In spite of my surprise, I have to consider my experience with The Last King of Scotland successful in a historical sense because the film made me want to go home and learn more about Uganda’s past. Although Wikipedia was the first information source I consulted, I discovered that the official movie website also had a (sparse) timeline and (limited) interpretation to expand on (or broadly sketch out?) the story of Amin’s regime; the filmmakers anticipated that movie-goers would be interested to learn more about this man’s time in Uganda! (If only they had more information! Perhaps we can hope the DVD's special features will relate more of the history!)

Historians and theorists continue to debate how the past should be portrayed and interpreted in film, but as a public historian I think that one standard by which films should be judged is their ability to make people curious about the past. If a historical film, be it a documentary or a Hollywood-produced blockbuster, raises no questions and leaves the audience believing that the film is the be-all-and-end-all on that particular subject, then it has, to a certain degree, failed. The five-minute feature or the 12-disc DVD box collection that makes people run to their library or computer thinking “That can’t be right!” or “I wonder what else there is to this story?” is a success because it gets people thinking critically. If somebody films a movie or writes a letter to argue for an alternative interpretation of that history, so much the better!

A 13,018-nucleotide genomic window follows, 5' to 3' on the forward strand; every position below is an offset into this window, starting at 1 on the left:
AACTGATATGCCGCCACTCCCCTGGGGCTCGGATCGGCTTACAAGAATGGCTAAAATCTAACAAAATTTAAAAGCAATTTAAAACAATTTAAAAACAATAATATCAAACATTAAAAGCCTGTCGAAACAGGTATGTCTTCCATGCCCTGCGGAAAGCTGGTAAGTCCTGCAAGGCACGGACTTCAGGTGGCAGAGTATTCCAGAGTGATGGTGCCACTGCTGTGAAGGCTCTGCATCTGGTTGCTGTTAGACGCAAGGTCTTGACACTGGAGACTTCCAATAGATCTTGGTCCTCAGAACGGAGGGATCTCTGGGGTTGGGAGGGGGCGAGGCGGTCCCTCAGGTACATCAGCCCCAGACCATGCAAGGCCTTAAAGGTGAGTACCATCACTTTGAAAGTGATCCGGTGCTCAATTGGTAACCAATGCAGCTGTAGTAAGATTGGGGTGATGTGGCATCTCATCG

Anybody who decides to make a living in the field of history probably thinks that History is an important subject for one reason or another. As members of a discipline that teaches critical thinking skills, historians should be as interested in introducing these skills to others as they are in sharing information about the past. A more discerning audience can only compel formal historians to put out more well-argued and well-presented history.

Mar. 6, 2007

The Power Flower

As the Public History class considers the problems associated with discussing the history of different ethnic groups, it might be helpful to think about where we are situated in our society. The purpose of the Power Flower is to help individuals identify whether they are part of the majority of their community or in the minority in order to be sensitive to others with less power in that community.